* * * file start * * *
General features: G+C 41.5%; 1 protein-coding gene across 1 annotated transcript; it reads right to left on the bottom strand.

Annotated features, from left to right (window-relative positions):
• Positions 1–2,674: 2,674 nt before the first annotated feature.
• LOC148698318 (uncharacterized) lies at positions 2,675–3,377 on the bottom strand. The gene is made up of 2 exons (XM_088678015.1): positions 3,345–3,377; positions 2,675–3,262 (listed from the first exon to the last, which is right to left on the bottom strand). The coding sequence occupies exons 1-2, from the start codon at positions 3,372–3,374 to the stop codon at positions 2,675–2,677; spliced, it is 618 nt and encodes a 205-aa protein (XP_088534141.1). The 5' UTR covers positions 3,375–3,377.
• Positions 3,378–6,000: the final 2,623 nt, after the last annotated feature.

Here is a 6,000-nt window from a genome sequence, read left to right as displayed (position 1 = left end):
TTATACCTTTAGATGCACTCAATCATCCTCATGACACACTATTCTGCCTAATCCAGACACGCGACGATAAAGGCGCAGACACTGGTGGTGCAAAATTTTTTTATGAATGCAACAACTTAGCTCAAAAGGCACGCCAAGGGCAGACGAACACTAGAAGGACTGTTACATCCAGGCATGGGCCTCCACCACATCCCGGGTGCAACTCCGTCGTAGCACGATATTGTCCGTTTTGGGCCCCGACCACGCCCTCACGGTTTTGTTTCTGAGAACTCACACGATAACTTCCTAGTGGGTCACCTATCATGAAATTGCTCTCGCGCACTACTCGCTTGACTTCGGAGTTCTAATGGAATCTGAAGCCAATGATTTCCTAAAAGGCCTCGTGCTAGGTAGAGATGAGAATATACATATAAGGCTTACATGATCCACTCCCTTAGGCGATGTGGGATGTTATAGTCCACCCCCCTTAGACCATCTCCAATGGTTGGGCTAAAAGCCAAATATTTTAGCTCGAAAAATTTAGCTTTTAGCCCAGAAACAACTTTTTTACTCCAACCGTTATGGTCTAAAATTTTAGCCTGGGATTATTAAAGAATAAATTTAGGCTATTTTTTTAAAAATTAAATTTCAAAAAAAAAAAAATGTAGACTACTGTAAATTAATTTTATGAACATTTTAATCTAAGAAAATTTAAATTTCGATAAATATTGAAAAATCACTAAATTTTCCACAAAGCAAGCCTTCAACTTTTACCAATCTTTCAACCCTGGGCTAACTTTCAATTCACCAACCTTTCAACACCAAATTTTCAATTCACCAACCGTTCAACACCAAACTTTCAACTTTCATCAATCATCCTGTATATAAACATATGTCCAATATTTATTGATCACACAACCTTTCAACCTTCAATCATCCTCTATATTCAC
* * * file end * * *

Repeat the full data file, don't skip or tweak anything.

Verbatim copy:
General features: G+C 41.5%; 1 protein-coding gene across 1 annotated transcript; it reads right to left on the bottom strand.

Annotated features, from left to right (window-relative positions):
• Positions 1–2,674: 2,674 nt before the first annotated feature.
• LOC148698318 (uncharacterized) lies at positions 2,675–3,377 on the bottom strand. The gene is made up of 2 exons (XM_088678015.1): positions 3,345–3,377; positions 2,675–3,262 (listed from the first exon to the last, which is right to left on the bottom strand). The coding sequence occupies exons 1-2, from the start codon at positions 3,372–3,374 to the stop codon at positions 2,675–2,677; spliced, it is 618 nt and encodes a 205-aa protein (XP_088534141.1). The 5' UTR covers positions 3,375–3,377.
• Positions 3,378–6,000: the final 2,623 nt, after the last annotated feature.

Here is a 6,000-nt window from a genome sequence, read left to right as displayed (position 1 = left end):
TTATACCTTTAGATGCACTCAATCATCCTCATGACACACTATTCTGCCTAATCCAGACACGCGACGATAAAGGCGCAGACACTGGTGGTGCAAAATTTTTTTATGAATGCAACAACTTAGCTCAAAAGGCACGCCAAGGGCAGACGAACACTAGAAGGACTGTTACATCCAGGCATGGGCCTCCACCACATCCCGGGTGCAACTCCGTCGTAGCACGATATTGTCCGTTTTGGGCCCCGACCACGCCCTCACGGTTTTGTTTCTGAGAACTCACACGATAACTTCCTAGTGGGTCACCTATCATGAAATTGCTCTCGCGCACTACTCGCTTGACTTCGGAGTTCTAATGGAATCTGAAGCCAATGATTTCCTAAAAGGCCTCGTGCTAGGTAGAGATGAGAATATACATATAAGGCTTACATGATCCACTCCCTTAGGCGATGTGGGATGTTATAGTCCACCCCCCTTAGACCATCTCCAATGGTTGGGCTAAAAGCCAAATATTTTAGCTCGAAAAATTTAGCTTTTAGCCCAGAAACAACTTTTTTACTCCAACCGTTATGGTCTAAAATTTTAGCCTGGGATTATTAAAGAATAAATTTAGGCTATTTTTTTAAAAATTAAATTTCAAAAAAAAAAAAATGTAGACTACTGTAAATTAATTTTATGAACATTTTAATCTAAGAAAATTTAAATTTCGATAAATATTGAAAAATCACTAAATTTTCCACAAAGCAAGCCTTCAACTTTTACCAATCTTTCAACCCTGGGCTAACTTTCAATTCACCAACCTTTCAACACCAAATTTTCAATTCACCAACCGTTCAACACCAAACTTTCAACTTTCATCAATCATCCTGTATATAAACATATGTCCAATATTTATTGATCACACAACCTTTCAACCTTCAATCATCCTCTATATTCAC